Sports Illustrated: B+
AP Photo/Danny Karnik
Sports Illustrated likes the move given it provides Chicago with another draft pick as Poles rebuilds the roster.
The Bears need picks. We saw the Ravens build a steady competitor out of their slew of fourth-round picks, so I wouldn’t for one second discount the return. If nothing else, it gives Chicago a chance in the draft next year to take a legitimate flier on a player who may really fit its system.
AP Photo/Nam Y. Huh
NJ.com understands the Bears need draft picks as they build their roster from the bottom up.
When the Bears acquired Quinn, they thought they would be adding to an already respected defense. However, things did not completely work out in the two-and-a-half seasons he was there, with the Bears not making the playoffs. Still in the middle of a rebuild, the Bears need as many picks as they can to help get younger on defense and to continue to surround quarterback Justin Fields with weapons. It was surprising that the Bears took on some of the money in Quinn’s contract, but it was probably necessary if they wanted to move Quinn before the deadline.
Pro Football Network: D+
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Apparently, Pro Football Network is the only outlet that wasn’t a fan of the Bears trading Quinn. That’s because they feel Chicago should’ve gotten more.
It makes all the sense in the world for the Bears to trade Quinn. At 3-4, Chicago isn’t really in the playoff race, and Quinn won’t be around by the time the Bears are competitive again. So, acquiring draft capital for an aged asset is a sound business strategy.
Having said that, it’s surprising Chicago couldn’t extract more than a fourth-round pick in exchange for Quinn. Edge rushers are hard to find, and nearly every team in the postseason picture could stand to add another pressure creator.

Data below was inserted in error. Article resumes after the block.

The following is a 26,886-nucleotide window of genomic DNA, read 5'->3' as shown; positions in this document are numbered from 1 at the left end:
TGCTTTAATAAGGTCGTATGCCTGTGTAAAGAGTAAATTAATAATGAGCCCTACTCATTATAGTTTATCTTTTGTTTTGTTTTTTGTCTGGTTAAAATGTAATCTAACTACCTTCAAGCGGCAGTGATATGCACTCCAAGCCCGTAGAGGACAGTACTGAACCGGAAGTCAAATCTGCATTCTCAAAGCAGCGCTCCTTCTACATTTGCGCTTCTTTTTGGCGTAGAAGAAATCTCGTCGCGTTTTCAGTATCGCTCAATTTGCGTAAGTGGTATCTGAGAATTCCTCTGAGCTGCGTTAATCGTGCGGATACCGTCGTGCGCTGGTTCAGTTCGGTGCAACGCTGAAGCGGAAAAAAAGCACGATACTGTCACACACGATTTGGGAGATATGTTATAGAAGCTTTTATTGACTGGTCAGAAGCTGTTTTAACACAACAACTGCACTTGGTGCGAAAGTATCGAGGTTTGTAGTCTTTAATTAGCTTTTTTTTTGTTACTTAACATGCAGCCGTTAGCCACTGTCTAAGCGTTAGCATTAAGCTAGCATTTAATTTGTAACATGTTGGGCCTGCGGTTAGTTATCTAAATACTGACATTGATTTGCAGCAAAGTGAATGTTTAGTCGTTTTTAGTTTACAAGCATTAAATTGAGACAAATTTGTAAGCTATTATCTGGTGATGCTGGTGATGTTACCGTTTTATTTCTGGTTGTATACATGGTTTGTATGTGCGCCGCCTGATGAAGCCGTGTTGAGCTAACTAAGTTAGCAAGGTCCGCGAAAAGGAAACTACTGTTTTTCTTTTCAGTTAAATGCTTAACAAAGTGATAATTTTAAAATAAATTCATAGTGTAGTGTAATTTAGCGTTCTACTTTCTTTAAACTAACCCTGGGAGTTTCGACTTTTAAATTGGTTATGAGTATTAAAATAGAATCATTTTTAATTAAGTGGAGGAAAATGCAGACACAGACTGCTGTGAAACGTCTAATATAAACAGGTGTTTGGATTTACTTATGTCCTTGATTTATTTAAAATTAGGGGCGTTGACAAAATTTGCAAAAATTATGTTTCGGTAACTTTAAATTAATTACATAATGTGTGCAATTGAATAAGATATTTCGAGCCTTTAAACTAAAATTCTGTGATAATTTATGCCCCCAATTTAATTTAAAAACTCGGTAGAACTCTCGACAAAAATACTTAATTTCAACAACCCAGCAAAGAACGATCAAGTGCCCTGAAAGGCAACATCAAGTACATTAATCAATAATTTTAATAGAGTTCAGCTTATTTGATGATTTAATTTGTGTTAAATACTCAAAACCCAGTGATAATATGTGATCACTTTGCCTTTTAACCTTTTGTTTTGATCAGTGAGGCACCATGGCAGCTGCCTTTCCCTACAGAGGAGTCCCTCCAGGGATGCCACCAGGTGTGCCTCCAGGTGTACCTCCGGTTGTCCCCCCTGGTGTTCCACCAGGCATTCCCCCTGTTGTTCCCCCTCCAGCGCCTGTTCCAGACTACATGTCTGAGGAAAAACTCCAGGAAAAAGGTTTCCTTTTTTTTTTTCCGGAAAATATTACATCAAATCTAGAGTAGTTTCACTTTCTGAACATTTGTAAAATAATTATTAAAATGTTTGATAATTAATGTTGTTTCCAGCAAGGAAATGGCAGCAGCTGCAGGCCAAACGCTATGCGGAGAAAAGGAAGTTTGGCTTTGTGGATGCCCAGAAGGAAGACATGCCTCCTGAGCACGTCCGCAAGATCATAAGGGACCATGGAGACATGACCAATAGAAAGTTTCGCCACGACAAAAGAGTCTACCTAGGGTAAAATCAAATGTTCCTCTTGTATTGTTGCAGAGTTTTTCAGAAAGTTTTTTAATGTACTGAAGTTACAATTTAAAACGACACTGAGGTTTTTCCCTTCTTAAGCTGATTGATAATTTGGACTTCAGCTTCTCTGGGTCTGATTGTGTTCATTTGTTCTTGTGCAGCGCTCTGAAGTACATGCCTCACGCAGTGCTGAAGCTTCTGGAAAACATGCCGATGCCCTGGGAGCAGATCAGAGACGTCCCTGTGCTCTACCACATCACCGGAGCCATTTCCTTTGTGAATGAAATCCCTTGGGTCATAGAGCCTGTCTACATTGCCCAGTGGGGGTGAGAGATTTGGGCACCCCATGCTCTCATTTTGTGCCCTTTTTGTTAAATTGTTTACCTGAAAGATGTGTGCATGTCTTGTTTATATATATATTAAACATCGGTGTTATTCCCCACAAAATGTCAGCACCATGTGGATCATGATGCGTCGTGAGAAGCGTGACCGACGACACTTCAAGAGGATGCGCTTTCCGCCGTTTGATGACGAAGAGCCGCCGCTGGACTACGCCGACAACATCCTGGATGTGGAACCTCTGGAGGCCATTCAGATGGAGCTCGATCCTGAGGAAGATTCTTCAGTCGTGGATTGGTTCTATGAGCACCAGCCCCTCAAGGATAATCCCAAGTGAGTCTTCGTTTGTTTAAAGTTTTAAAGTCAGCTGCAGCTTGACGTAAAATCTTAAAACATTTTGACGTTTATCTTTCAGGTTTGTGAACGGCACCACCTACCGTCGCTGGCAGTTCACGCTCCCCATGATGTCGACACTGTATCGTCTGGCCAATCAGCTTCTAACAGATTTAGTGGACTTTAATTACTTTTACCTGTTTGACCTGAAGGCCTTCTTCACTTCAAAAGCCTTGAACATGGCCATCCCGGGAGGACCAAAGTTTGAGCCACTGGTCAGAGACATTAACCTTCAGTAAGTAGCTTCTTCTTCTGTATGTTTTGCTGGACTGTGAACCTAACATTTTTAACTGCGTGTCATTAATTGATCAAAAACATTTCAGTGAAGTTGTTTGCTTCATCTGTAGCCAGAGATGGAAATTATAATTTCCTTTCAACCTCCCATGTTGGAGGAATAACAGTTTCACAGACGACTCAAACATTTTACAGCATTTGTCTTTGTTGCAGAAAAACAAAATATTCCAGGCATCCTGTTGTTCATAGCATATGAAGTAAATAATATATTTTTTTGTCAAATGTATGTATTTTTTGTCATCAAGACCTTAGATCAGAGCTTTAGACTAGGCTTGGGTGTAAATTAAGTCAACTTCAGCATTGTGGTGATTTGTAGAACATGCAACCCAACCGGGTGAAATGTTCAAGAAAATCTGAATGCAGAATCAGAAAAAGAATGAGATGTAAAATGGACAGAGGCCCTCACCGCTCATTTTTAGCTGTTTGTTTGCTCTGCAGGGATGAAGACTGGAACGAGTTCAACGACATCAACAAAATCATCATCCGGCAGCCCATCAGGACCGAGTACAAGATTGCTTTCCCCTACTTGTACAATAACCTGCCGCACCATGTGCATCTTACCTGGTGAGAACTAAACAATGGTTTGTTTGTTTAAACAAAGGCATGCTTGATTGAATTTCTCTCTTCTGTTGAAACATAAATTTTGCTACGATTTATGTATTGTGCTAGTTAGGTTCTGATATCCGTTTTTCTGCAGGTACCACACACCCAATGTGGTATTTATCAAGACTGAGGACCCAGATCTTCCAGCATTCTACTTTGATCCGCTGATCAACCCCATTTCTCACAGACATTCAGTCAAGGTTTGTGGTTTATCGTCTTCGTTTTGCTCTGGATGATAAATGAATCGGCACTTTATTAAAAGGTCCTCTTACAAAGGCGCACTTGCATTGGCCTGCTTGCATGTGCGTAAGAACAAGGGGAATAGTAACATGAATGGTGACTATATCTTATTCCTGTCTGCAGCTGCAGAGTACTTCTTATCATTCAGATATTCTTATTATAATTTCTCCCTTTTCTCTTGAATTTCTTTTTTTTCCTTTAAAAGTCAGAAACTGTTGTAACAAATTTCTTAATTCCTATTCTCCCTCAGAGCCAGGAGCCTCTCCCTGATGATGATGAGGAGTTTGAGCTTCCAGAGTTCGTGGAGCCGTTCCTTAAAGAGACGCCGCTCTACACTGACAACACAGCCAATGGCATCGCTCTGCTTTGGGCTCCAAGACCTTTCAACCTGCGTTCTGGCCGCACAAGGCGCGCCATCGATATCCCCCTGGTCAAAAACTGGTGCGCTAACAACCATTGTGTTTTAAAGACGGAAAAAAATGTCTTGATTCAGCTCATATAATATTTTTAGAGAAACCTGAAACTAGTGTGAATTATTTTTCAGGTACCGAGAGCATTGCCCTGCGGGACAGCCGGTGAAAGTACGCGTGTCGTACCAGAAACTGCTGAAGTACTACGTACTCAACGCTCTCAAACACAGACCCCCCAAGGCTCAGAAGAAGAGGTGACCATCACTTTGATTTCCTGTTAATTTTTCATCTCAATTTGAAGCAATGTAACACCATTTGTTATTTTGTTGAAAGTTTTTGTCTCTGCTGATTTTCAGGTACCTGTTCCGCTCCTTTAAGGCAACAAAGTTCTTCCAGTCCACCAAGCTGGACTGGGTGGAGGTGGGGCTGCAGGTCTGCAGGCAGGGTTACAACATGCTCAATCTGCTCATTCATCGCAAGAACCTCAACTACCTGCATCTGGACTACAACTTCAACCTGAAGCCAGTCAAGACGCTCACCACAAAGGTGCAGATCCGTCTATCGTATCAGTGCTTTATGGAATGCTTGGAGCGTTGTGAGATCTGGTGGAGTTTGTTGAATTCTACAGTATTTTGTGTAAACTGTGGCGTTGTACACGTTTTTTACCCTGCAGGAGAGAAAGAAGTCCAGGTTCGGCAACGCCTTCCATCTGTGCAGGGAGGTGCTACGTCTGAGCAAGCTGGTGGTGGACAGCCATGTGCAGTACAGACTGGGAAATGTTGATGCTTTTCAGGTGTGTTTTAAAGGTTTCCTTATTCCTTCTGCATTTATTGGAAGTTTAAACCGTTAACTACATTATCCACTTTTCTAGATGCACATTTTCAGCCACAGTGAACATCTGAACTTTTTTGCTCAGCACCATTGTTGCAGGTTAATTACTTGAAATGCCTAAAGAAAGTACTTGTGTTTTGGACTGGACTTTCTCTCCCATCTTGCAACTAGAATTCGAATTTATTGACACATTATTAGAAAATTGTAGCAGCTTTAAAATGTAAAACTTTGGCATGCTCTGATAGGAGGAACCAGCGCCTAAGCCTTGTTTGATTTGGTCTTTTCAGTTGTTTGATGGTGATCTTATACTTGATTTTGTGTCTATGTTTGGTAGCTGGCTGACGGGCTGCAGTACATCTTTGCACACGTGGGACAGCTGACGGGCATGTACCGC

That alone should have driven Quinn’s price up. The fact that the Bears were willing to eat most of his salary should have driven it up even further.
Last season, the Broncos picked up second- and third-round selections from the Rams in exchange for Von Miller. Sure, Miller is a future Hall of Famer, while Quinn isn’t at that level. But the gap in talent and impact isn’t equivalent to the difference in cost.
General manager Ryan Poles surely shopped Quinn around the league before trading him, so perhaps this is simply the best offer the Bears received. But it’s an incredibly disappointing return, especially when financials are factored into the equation.
Bears Wire: A-
AP Photo/Kamil Krzaczynski
Here at Bears Wire, the belief is the Quinn trade was the right move for the future of this team.
When the 2022 NFL season began and Quinn was still on the Bears roster, it felt like a missed opportunity. This team wasn’t in any position to compete and Quinn wasn’t going to be the same difference maker he was in 2021. There was just no way he could replicate such an impressive season. The prevailing thought was the Bears should have dealt him in the offseason while his value was at its highest, especially considering there were reports out there that teams were checking on his availability.
It’s unclear what the Bears could have gotten for him at that time, but it’s possible a third-round pick was up for grabs. But considering he was moved during the season, the Bears being able to snag a fourth when he hasn’t flashed nearly as much as he did a year ago is a solid return. The fact the Bears could afford to eat the majority of his 2022 salary made things more palatable for the Eagles, which in turn gave the Bears a better draft pick and opened up even more cap space in the 2023 offseason with roughly $125 million.
At 32 years old with over a decade of experience in the league, Quinn can still get the job done as a pass rusher, but his best days are behind him. It feels as if the 2021 season was an aberration and he simply wasn’t going to be around when the Bears were ready to compete again. It was time to move on and it clears the way for younger players to make more of an impact, while giving Quinn another shot at a title. He’s the perfect compliment to the Eagles defense to help lift a struggling pass rushing unit.
Still, his presence in the locker room will be missed. Quinn was voted a team captain by his teammates for a reason and seeing the way Roquan Smith broke down upon hearing the news tells you all you need to know. But it was the right move for this team moving forward and the draft pick will be yet another asset towards building for the future.